Of the Beast
It was a room unlike any she had ever seen, except maybe in the movies, only vaster, like a giant computer, with screens and keyboards everywhere, and sun-orb creatures manning them. Her first thought was that Headquarters reminded her of Houston’s Apollo Mission Control, which she had seen only in Apollo 13, for in addition to the ranks of computer monitors, there was a giant screen that eclipsed all of them fixed to the wall opposite her, and it was now picturing a satellite image of the United States, with orange squiggly lines drawn across its surface. The sun-orb creatures conversed with each other — they actually had vocal chords, apparently — over clipboards and charts, and at the different screens, which, as far as Heather could tell, were security cameras, each with a different view, except, the longer she looked at them, the more mobile they appeared to be.
“This is Headquarters,” Barack Obama said.
“So it is.”
They were on a grated metal landing in the far upper corner of the room. The landing snaked around the room’s circumference, broken by staircases that headed down to the lower levels, like a giant construction scaffolding.
“What do you do here?”
Heather was momentarily lost for words.
“What do you watch?” she asked.
“Everyone and everything.”
“All the time?”
“All the time. Twenty-four hours a day, three hundred sixty-five days a year. Manned constantly with sun-orb creatures. They are our agents.”
“The ones that took me.”
“Why of course? I can’t imagine why you are doing all of this!”
“To prevent in the best of worlds exactly what’s happened. In the worst of worlds to control it.”
“Well you’ve failed.”
“Let me go down there. Let me see what you can see.”
“We might as well stay up here. You’ll want to see what happens next.”
“No. I want to see what you can fucking see.”
“I already told you. We can see everything. We can even see your thoughts. And we watch all of it very closely.”
Heather pulled her hand out of his, which suddenly felt loathsome to her touch, and she made for the closest stairway. Her new shoes clanged on the springy metal beneath her. When she reached the stairway she saw that Obama was following her, but was doing so at a walk.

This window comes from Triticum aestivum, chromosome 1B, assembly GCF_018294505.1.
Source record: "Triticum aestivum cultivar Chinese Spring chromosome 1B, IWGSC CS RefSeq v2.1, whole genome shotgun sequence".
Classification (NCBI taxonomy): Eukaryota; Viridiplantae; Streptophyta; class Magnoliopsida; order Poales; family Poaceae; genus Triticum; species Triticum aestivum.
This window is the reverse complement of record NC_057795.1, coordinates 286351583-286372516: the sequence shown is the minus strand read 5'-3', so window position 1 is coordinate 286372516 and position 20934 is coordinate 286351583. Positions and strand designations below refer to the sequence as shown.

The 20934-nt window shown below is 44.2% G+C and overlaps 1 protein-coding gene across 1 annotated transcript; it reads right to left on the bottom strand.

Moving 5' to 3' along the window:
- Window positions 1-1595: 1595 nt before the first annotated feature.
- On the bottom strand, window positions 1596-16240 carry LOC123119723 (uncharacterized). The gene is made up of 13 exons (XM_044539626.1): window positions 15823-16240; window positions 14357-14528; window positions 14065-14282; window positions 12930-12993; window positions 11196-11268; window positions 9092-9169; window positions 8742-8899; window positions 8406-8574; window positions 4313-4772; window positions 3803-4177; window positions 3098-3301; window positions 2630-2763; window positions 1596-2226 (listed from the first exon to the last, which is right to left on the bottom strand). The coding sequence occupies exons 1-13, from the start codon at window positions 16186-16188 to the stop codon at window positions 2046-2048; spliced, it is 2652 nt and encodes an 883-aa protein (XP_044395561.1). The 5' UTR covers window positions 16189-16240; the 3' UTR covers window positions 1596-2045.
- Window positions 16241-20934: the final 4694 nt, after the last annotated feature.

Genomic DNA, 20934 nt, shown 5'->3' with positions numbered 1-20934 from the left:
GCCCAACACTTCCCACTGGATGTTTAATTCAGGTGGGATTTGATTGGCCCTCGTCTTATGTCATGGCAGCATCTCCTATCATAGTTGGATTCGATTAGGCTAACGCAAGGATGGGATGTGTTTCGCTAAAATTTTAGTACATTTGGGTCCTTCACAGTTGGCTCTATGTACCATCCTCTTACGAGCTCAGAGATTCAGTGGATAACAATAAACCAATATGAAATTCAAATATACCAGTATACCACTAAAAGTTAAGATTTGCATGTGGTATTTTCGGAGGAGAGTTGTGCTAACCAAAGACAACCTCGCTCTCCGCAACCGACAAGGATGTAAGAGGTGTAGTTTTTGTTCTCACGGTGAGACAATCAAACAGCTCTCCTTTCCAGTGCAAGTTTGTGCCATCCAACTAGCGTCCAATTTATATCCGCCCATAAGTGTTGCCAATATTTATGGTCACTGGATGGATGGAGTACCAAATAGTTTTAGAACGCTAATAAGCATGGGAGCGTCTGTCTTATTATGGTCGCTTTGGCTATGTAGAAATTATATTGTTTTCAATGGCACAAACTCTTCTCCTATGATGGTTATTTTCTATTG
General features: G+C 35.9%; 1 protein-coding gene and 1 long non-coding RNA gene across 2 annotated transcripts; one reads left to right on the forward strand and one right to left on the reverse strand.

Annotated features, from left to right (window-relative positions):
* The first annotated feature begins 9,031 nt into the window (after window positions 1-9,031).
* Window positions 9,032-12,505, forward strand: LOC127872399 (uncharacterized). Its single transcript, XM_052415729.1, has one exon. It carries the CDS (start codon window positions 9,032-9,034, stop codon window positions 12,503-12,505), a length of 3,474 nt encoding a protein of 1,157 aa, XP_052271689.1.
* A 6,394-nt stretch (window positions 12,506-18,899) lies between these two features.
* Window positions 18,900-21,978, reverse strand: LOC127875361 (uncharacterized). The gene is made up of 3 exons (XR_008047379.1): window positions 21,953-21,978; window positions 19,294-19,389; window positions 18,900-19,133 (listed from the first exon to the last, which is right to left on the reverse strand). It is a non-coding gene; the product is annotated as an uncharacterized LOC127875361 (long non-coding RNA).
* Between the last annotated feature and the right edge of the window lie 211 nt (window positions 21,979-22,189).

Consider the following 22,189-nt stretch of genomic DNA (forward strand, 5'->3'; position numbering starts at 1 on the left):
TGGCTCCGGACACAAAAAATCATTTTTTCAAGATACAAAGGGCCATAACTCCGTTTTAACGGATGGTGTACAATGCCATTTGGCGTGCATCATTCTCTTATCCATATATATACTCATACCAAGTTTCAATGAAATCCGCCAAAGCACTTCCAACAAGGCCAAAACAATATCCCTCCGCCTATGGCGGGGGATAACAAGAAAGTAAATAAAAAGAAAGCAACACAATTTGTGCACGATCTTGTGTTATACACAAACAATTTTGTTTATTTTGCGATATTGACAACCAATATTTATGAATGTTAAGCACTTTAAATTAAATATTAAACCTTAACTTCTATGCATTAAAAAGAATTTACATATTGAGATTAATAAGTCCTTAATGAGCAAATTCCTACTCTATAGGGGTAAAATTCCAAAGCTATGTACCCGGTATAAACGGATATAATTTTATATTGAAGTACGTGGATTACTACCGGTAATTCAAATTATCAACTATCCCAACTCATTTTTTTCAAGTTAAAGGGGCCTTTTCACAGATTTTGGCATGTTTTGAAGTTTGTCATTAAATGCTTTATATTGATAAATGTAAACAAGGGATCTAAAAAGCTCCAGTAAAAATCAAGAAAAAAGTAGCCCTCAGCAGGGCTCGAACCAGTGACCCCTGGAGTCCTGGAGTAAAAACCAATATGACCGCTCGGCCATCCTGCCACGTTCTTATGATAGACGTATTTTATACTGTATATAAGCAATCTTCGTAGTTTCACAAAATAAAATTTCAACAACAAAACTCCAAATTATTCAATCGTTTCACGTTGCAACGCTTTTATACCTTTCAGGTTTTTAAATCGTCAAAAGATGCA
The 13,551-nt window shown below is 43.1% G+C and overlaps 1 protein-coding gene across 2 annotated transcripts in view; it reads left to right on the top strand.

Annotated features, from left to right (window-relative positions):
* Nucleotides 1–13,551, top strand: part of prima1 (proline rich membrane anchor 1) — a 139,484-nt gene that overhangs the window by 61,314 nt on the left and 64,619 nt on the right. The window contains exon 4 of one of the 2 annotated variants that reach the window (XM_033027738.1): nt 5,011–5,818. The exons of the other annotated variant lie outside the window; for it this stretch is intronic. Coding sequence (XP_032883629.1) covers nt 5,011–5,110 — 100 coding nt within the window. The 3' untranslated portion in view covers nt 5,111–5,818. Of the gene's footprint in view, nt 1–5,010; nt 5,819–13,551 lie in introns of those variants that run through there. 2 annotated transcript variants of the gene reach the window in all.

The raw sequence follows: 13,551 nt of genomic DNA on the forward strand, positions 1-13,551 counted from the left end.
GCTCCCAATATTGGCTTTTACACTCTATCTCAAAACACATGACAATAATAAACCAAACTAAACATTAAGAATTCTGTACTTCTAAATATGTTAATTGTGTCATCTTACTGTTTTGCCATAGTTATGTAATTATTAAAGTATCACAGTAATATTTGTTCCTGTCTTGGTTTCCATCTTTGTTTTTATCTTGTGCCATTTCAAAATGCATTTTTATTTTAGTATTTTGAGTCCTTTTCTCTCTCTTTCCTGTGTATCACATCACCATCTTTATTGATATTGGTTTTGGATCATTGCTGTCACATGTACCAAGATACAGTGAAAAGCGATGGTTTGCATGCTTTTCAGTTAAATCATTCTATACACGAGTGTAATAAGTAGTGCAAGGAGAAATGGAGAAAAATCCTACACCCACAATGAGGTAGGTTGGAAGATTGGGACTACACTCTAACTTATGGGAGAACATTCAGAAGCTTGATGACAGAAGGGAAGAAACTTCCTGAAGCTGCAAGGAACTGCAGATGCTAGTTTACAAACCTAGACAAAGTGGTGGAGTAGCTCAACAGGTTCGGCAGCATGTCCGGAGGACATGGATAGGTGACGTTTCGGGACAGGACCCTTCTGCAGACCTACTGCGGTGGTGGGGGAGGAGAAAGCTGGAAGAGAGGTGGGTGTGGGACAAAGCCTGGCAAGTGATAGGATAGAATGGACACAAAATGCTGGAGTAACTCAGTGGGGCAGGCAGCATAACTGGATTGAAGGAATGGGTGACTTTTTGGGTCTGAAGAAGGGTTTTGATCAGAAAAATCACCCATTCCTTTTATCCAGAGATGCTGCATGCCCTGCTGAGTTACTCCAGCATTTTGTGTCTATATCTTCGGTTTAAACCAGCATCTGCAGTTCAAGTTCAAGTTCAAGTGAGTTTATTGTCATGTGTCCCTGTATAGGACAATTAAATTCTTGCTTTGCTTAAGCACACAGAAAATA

Good. Maybe she would lose him for a little while.
But as she made her way to the bottom floor, on a level with the rows and rows of camera monitors, she saw that that would be a moot point, because there was already a team of sun-orb creatures gathering at the bottom of the stairway, waiting for her. They were wearing military fatigues. There were even firearms fixed to their sides, and batons in the hands of several of them. They formed a line that circled the bottom of the stairs.
“Where’s Leon?” she cried out, stopping a few steps shy of the bottom. “What are you doing to him?”
“You’ll see, Heather,” Barack Obama called out, coming down the stairs now himself. “We’re all going to see.”
She turned around.
“Let me talk to him,” she hollered. “Let me tell him something that will help him win.”
“It’s worth consideration,” was the reply she received.
She turned again to face the creatures.
“Let me pass,” she said, but received no reply, the sun-orbs by nature devoid of expression. Not even any psychic messages, though she remembered intensely the pain she’d felt the last time she’d seen these things in the open world. She wondered why they weren’t doing anything to her now.
“We’re waiting to use you, that’s why,” Barack Obama said, coming down behind her. “We want you to speak with Leon. We want him to know that you’re alright.”
He was now just two stairs behind her.
“If I could threaten you now I would,” she said. “I would fucking hurt you right now if I could.”
“I know you would. But you want to speak with Leon, don’t you? Well, you’ll have a chance, though there’s a strong possibility that it will be for the last time.”
“Where is he?”
Barack Obama took her hand again and pressed it warmly into both of his.
“I’ll show you. Come on.”
He moved around her and descended to the bottom of the stairs. The creatures cleared a path for him.
“You see, we knew that Leon would come to look for you. We believed that he would feel responsible for putting you in harms way, a risk he was halfway aware of when he went to you that night at your workplace.”
“You don’t think he loves me?”
“I don’t know. It’s hard to tell sometimes.”
“I don’t fucking care. This is wrong. This is so wrong. What are you looking at in here all the time?”
“Everyone and everything. We have cameras in everyone’s mind so we can see what they see, hear what they hear. We have emotional registrars that can chart a person’s anger or pain or frustration. We watch constantly, all the time, it’s what we do. And nobody knows about it. No one except you. Not even Leon.”
“Well I’ll fucking tell him. I’ll fucking tell everyone.”
“After what’s happened over the last few weeks, after what’s happening now, we don’t think that anyone will give a shit. We are going to save the world, you and I.”
Barack Obama pulled her through the line of soldier creatures and towards one of the computer screens closest to her. It looked out, at a jerky, hand-held camcorder eye level, into a hallway carpeted in black, doors on all sides. There was a light coming from one side of the screen.
“Look,” Obama said. “It’s Leon.”